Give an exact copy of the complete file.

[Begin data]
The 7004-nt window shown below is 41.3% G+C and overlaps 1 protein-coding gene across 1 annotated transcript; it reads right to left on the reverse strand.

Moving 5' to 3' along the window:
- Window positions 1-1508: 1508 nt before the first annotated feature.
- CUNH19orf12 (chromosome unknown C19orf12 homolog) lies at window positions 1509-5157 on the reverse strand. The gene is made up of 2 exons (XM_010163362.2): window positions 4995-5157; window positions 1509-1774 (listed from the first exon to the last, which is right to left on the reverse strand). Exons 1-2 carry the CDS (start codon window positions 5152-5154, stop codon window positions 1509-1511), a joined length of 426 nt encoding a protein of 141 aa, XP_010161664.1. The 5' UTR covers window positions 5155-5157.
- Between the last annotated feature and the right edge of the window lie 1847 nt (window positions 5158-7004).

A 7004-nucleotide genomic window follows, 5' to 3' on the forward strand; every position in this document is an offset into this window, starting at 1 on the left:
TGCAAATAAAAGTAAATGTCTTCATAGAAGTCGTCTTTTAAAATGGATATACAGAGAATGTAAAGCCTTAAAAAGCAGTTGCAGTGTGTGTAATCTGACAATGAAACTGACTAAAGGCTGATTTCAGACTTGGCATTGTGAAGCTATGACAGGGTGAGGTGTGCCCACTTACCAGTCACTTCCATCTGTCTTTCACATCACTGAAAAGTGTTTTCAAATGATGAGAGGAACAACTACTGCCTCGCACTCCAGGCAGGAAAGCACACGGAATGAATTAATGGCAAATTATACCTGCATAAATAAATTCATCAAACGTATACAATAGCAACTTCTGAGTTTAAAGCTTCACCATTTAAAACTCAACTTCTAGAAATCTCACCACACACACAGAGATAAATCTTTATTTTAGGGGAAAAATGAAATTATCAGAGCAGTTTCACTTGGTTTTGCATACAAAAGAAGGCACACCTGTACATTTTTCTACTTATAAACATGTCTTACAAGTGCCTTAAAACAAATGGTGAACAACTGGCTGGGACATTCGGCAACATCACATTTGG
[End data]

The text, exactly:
The 7004-nt window shown below is 41.3% G+C and overlaps 1 protein-coding gene across 1 annotated transcript; it reads right to left on the reverse strand.

Moving 5' to 3' along the window:
- Window positions 1-1508: 1508 nt before the first annotated feature.
- CUNH19orf12 (chromosome unknown C19orf12 homolog) lies at window positions 1509-5157 on the reverse strand. The gene is made up of 2 exons (XM_010163362.2): window positions 4995-5157; window positions 1509-1774 (listed from the first exon to the last, which is right to left on the reverse strand). Exons 1-2 carry the CDS (start codon window positions 5152-5154, stop codon window positions 1509-1511), a joined length of 426 nt encoding a protein of 141 aa, XP_010161664.1. The 5' UTR covers window positions 5155-5157.
- Between the last annotated feature and the right edge of the window lie 1847 nt (window positions 5158-7004).

A 7004-nucleotide genomic window follows, 5' to 3' on the forward strand; every position in this document is an offset into this window, starting at 1 on the left:
TGCAAATAAAAGTAAATGTCTTCATAGAAGTCGTCTTTTAAAATGGATATACAGAGAATGTAAAGCCTTAAAAAGCAGTTGCAGTGTGTGTAATCTGACAATGAAACTGACTAAAGGCTGATTTCAGACTTGGCATTGTGAAGCTATGACAGGGTGAGGTGTGCCCACTTACCAGTCACTTCCATCTGTCTTTCACATCACTGAAAAGTGTTTTCAAATGATGAGAGGAACAACTACTGCCTCGCACTCCAGGCAGGAAAGCACACGGAATGAATTAATGGCAAATTATACCTGCATAAATAAATTCATCAAACGTATACAATAGCAACTTCTGAGTTTAAAGCTTCACCATTTAAAACTCAACTTCTAGAAATCTCACCACACACACAGAGATAAATCTTTATTTTAGGGGAAAAATGAAATTATCAGAGCAGTTTCACTTGGTTTTGCATACAAAAGAAGGCACACCTGTACATTTTTCTACTTATAAACATGTCTTACAAGTGCCTTAAAACAAATGGTGAACAACTGGCTGGGACATTCGGCAACATCACATTTGG